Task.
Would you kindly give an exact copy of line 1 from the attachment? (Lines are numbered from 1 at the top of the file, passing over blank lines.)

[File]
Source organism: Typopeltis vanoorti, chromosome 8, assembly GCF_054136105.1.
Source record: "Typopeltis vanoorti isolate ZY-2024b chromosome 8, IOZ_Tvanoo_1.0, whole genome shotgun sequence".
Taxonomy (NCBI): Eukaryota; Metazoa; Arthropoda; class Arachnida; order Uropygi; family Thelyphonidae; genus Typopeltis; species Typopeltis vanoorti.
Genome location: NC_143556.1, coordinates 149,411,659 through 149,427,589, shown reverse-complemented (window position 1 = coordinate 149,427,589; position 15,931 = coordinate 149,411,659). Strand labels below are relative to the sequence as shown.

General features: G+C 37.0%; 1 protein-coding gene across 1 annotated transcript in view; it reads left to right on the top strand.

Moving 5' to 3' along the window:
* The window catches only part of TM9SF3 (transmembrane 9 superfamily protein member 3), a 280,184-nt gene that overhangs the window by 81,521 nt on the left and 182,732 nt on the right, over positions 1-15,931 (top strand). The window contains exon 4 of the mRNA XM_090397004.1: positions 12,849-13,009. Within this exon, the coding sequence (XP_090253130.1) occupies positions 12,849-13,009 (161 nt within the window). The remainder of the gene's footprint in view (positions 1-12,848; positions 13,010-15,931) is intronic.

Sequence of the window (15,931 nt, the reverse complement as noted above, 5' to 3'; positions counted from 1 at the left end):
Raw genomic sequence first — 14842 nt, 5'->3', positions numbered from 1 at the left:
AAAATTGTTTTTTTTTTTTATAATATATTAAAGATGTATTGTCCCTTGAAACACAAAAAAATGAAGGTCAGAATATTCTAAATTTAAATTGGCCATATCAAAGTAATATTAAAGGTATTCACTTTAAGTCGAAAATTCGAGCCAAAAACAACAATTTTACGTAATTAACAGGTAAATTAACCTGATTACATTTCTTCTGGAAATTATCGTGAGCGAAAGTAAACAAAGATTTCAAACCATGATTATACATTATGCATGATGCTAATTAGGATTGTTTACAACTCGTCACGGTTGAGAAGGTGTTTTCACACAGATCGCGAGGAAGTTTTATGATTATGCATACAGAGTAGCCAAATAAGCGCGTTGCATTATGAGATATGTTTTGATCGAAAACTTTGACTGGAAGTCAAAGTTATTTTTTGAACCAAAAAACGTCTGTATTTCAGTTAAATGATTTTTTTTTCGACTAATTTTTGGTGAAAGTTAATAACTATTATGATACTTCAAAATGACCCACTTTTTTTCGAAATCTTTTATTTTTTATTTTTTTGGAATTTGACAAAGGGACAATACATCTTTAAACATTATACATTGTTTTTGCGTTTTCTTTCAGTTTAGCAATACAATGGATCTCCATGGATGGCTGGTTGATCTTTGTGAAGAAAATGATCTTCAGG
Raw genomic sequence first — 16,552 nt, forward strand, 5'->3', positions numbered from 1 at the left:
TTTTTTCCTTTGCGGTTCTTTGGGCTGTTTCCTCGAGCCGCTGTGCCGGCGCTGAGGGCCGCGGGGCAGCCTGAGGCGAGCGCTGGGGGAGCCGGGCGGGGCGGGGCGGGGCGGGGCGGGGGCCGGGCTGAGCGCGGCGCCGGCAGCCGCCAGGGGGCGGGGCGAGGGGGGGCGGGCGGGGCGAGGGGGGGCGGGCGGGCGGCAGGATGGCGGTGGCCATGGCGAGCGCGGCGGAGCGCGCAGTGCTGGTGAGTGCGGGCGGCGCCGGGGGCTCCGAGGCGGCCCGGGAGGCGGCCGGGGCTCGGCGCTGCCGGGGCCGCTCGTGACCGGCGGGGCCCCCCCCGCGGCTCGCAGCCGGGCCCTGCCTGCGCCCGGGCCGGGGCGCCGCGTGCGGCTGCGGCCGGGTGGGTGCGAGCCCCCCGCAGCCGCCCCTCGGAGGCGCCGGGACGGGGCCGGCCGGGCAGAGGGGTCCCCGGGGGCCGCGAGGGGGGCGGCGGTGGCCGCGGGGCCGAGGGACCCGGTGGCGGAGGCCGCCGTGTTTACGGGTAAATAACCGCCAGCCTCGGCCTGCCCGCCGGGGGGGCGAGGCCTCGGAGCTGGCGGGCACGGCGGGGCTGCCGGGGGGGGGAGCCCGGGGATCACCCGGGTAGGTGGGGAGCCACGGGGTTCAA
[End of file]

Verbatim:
Source organism: Typopeltis vanoorti, chromosome 8, assembly GCF_054136105.1.